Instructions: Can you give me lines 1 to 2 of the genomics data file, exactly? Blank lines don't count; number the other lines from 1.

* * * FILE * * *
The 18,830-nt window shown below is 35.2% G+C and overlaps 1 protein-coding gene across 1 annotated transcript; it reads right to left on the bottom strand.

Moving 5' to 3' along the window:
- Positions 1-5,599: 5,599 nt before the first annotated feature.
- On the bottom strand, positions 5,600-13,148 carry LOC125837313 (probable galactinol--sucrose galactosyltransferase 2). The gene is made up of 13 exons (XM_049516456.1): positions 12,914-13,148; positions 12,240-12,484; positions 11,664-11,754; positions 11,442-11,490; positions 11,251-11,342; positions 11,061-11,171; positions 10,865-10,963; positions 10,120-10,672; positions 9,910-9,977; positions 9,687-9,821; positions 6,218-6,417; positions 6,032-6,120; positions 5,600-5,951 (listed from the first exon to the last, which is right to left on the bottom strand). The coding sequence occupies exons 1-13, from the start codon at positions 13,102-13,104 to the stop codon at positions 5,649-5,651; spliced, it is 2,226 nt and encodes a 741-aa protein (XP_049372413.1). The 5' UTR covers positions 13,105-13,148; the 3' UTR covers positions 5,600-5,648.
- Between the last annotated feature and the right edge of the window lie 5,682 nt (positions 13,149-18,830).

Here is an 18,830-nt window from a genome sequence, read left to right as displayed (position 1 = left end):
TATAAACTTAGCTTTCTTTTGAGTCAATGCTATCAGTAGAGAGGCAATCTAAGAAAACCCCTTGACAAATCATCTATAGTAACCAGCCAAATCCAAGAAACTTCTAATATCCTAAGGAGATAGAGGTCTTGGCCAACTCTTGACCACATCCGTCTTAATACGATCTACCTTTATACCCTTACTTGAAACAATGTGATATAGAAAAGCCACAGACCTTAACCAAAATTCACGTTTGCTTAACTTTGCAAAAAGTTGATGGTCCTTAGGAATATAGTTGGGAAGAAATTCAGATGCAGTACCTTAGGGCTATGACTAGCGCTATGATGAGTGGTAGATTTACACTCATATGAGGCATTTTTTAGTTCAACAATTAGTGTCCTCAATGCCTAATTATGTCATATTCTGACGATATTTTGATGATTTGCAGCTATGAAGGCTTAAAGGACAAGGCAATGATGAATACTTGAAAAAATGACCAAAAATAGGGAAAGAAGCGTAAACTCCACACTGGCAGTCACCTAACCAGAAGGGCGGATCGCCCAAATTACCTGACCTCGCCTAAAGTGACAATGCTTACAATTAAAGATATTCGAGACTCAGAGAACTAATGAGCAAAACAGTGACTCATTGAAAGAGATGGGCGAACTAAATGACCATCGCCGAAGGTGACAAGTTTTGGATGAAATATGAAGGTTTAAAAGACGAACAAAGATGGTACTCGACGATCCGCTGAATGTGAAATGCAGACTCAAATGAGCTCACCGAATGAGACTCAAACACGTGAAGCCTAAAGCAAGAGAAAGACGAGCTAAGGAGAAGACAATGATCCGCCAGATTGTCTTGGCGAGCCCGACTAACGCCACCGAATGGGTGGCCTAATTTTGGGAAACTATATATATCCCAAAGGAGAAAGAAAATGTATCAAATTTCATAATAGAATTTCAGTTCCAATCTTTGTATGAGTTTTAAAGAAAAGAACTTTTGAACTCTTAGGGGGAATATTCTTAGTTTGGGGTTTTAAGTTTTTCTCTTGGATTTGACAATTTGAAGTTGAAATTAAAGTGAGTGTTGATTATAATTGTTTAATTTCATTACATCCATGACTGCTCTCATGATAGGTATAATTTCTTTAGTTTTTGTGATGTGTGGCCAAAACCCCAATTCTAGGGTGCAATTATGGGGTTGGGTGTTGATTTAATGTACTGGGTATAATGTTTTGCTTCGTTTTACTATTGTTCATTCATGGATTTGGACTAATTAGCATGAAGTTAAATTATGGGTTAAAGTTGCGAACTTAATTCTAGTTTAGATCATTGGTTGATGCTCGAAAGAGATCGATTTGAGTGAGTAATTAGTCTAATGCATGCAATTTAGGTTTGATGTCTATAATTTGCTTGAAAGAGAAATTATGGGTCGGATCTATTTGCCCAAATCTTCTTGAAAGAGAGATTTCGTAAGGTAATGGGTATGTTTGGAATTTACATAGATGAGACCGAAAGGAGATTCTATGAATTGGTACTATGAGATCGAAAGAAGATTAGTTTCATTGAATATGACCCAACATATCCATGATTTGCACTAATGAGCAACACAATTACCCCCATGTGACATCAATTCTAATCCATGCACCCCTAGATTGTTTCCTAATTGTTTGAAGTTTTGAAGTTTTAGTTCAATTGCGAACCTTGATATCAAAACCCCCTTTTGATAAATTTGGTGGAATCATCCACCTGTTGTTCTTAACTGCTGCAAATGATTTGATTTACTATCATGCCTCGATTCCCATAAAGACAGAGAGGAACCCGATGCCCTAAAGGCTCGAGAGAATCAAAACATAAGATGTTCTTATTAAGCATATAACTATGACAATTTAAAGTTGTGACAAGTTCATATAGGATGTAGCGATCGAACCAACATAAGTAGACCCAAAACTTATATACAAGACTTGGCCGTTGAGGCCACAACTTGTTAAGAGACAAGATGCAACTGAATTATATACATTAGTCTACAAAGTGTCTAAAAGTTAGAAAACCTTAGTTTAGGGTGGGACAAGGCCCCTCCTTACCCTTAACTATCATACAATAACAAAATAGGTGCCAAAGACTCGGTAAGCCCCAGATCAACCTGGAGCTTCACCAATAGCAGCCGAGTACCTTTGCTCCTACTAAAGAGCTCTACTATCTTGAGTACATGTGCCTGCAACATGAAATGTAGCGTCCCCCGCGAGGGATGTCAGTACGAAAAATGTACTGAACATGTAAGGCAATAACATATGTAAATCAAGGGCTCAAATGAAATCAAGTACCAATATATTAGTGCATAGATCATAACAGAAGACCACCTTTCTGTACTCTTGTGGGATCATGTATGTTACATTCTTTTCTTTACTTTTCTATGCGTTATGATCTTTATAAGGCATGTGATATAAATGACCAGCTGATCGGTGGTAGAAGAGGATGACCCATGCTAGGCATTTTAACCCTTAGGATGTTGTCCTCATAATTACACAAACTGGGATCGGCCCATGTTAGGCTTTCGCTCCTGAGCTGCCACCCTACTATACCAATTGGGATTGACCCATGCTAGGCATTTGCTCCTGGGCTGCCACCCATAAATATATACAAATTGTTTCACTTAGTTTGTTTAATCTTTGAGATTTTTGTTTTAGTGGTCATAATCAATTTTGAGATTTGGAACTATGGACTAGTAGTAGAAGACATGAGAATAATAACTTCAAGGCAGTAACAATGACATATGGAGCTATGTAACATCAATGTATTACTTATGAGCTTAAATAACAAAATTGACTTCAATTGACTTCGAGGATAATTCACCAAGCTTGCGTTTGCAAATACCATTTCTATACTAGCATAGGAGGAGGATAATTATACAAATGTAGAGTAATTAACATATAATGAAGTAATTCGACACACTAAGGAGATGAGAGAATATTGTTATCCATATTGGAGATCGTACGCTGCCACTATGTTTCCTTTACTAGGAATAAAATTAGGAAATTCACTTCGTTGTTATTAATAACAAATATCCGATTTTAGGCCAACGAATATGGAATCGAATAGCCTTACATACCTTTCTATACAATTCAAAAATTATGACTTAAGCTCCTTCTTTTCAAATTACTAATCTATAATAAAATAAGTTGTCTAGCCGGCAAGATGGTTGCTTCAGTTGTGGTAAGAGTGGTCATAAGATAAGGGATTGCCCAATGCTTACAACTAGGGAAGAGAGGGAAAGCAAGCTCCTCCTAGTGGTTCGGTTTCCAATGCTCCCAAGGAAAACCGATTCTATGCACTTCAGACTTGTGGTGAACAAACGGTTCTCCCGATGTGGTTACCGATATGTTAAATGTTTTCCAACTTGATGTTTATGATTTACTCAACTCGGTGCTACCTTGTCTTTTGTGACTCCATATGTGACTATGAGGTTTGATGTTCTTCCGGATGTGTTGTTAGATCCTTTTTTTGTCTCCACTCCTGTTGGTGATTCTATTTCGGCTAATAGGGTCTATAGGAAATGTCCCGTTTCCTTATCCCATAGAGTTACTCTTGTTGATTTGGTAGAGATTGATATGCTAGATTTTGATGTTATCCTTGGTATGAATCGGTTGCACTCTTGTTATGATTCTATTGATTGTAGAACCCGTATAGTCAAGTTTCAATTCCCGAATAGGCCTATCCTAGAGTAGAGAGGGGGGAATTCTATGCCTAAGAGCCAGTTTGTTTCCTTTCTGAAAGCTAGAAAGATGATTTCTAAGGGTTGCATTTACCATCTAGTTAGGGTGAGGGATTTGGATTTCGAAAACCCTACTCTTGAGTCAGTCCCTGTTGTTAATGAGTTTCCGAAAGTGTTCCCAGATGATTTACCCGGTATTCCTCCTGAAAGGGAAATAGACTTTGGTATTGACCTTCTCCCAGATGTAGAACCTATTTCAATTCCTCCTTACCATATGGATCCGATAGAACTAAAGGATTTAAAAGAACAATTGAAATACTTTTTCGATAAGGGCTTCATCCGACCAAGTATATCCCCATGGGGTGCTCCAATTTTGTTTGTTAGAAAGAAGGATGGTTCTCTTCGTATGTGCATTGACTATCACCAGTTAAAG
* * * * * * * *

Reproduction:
The 18,830-nt window shown below is 35.2% G+C and overlaps 1 protein-coding gene across 1 annotated transcript; it reads right to left on the bottom strand.

Moving 5' to 3' along the window: